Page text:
Dr. Ronald J. Taylor, a Baltimore psychiatrist who had been medical director and director of psychiatry at Taylor Medical Group P.A., died of renal failure May 5 at Gilchrist Hospice Care in Towson.
He was 70.
"The best thing I can say is that he was the most compassionate and unassuming man I've ever met," said Dr. Bankole A. Johnson, chairman of the department of psychiatry at the University of Maryland School of Medicine.
"He was very dedicated to teaching and the advancement of science, and was an advocate for lifelong and continuing learning," said Dr. Johnson. "He was also very instrumental in getting top scientists to come to the University of Maryland."
The son of Dr. Harold Taylor, a chemist, and Selma Taylor, a homemaker, Ronald Joseph Taylor was born in Atlantic City, N.J., and was raised in Wilmington, Del., and mainly in Hagerstown.
After graduating in 1962 from Mercersburg Academy in Mercersburg, Pa., he earned a bachelor's degree in psychology in 1966 from Washington & Jefferson College in Washington, Pa.
From 1967 to 1968, he took pre-med courses at New York University, and earned a master's degree in psychology at Yeshiva University in New York City in 1968.
He earned a medical degree in 1973 from the University of Maryland School of Medicine, where he was a junior assistant resident in psychiatry from 1973 to 1974. From 1974 to 1975, he was an assistant resident in psychiatry, and chief resident from 1975 to 1976.
In 1981, Dr. Taylor earned a master's degree in business from what is now Loyola University Maryland. He also studied conducting at the Peabody Conservatory of Music.
While attending medical school, Dr. Taylor helped establish the Baltimore area's first dedicated adolescent psychiatric service, based at the old Taylor Manor Hospital in Ellicott City, now Sheppard Pratt at Ellicott City, that had been owned and operated by his uncle, Dr. Irving J. Taylor.
In 1975, Dr. Taylor opened a private practice and became medical director for Taylor Medical Group in Towson, where he was later joined in practice by his brother, Dr. Richard Taylor, a neurologist.
The brothers brought into their clinical practice one of the first full-body CT scanners in the Baltimore area.
"They owned one of the first CT scanners in the metro area, even before several of the hospitals, providing a significant service to the community back then, including doing emergency scans on patients from non-CT hospitals as far away as Carroll County," said Dr. Harry C. Knipp, a retired senior principal physician with Advanced Radiology in Reisterstown.
In addition to Taylor Manor Hospital, Dr. Taylor held medical staff privileges at the University of Maryland Medical Center, Good Samaritan Hospital, University of Maryland St. Joseph Medical Center, Lutheran Hospital and Maryland General Hospital.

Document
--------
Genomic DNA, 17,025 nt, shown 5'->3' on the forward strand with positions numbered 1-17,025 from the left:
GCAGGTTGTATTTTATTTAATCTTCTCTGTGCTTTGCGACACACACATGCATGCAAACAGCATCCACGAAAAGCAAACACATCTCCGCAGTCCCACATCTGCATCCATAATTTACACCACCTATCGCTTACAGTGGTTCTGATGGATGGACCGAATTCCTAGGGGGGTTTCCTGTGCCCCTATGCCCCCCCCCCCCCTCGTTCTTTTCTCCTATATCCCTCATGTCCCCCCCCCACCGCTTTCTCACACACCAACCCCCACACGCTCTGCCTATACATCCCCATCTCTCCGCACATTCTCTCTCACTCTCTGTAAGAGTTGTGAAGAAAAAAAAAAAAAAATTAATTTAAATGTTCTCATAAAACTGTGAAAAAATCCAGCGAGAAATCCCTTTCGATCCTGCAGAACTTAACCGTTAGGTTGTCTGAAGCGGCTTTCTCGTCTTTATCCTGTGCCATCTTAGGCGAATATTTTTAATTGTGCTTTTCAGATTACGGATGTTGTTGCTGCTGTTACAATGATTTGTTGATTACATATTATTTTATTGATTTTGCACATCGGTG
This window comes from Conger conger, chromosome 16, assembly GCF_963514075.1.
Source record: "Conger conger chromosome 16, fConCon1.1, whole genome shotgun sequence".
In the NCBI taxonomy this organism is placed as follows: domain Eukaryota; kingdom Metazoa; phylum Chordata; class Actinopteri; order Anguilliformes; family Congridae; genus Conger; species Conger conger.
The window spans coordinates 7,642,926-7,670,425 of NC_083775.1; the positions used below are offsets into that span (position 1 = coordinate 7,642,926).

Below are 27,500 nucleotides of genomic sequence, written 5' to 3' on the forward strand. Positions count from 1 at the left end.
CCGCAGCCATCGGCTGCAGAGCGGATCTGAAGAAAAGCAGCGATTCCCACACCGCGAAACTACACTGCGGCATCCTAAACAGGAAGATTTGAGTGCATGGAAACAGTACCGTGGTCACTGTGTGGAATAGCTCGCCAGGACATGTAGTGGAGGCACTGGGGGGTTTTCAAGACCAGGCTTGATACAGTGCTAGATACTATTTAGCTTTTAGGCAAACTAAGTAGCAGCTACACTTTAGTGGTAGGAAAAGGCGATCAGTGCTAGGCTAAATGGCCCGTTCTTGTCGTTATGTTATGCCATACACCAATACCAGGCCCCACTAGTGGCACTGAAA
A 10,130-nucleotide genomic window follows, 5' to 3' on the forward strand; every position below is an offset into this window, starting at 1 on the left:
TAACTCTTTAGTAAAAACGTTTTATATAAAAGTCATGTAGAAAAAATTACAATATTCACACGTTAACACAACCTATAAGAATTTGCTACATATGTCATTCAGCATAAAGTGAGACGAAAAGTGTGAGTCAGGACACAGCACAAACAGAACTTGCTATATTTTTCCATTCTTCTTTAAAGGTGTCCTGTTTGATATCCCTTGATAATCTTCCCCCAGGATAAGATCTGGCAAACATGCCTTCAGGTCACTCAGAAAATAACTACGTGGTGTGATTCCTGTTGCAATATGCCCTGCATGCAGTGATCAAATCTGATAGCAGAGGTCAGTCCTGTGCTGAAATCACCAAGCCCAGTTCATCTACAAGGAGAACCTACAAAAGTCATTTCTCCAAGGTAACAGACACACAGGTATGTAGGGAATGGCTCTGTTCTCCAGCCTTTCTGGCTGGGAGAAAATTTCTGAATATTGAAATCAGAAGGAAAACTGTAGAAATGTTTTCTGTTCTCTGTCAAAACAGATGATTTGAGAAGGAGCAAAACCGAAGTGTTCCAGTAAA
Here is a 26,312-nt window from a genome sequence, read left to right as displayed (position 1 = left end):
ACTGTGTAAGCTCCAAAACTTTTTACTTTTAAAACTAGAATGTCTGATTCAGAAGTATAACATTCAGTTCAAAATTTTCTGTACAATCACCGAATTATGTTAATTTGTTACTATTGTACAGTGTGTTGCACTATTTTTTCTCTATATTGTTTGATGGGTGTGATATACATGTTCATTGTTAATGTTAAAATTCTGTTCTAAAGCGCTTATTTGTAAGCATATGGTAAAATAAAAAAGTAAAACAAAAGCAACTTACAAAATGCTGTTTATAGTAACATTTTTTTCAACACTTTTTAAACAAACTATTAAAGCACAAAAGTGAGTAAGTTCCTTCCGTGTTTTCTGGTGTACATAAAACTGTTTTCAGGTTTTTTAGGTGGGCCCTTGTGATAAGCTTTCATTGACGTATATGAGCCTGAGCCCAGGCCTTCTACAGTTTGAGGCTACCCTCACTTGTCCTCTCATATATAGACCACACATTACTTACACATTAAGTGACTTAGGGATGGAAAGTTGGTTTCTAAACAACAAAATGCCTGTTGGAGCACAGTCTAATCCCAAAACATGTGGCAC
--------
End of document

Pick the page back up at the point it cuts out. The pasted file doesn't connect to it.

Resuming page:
Dr. Taylor, who maintained a private practice from 1976 to 1997, also served as medical director for Marshall Medical Services in Towson and American PsychManagement Inc. from 1984 to 1988.
In 1988, he was named chief of Sheppard Pratt-Medlantic Alliance, a joint venture between the Sheppard and Enoch Pratt Health System and the Medlantic Healthcare Group.
"I see this as an extremely exciting opportunity," Dr. Taylor told The Baltimore Sun at the time. "We believe we should be able to do spectacular things in terms of becoming the premiere provider of mental health services in the area."
He was psychiatrist to the counseling service at the University of Maryland, Baltimore County from 1994 to 1997 and held a similar position at the Johns Hopkins University from 1996 to 1997. From 1993 to 1997, he served as psychiatrist to the Circuit Court of Baltimore County.
In 1982, Dr. Taylor was recognized for his medical, financial and administrative abilities, and became one of the first physicians in the nation to be given membership in the American College of Physician Executives.
Even though the Pikesville resident retired in 2000, he remained busy.
Throughout his life, Dr. Taylor remained very close to the University of Maryland School of Medicine and in 1979 joined the board of the its Medical Alumni Association, helping to formulate an operating budget and planning for the restoration of the medical school's historic Davidge Hall.
In 1985, he became the association's 111th president, and in 1999, he and his brother endowed the Taylor Lectureship in Neurology and Psychiatry. In 2006, they joined with Dr. Irving Taylor and several other family members in providing the necessary funding to restore the freshmen lecture hall on the first floor of the Bressler Research Laboratory.
Two years ago, the brothers continued their philanthropy when they endowed the presidency of the Medical Alumni Association. In recognition, the board announced that it would carry the title "Drs. Ronald and Richard Taylor MAA President."
"Ronald was very involved with the Medical Alumni Association and he brought his passion for financial management and helped us set a budget," said Larry Pitrof, executive director of the association.
"And as a person, he was a kind and gentle man, and good as they come. He really was a prince of a guy," said Mr. Pitrof.
Dr. Taylor enjoyed playing his uncle's pipe organ and also played the piano and trumpet. He was also a longtime ham radio operator.
He was also a supporter of the Maryland Zoo in Baltimore.
Funeral services were held May 6 at Sol Levinson & Bros. in Pikesville.
In addition to his brother, who lives in Pikesville, Dr. Taylor is survived by a sister, Debbie Taylor of Fulton; a niece and a nephew; and a grandniece and a grandnephew.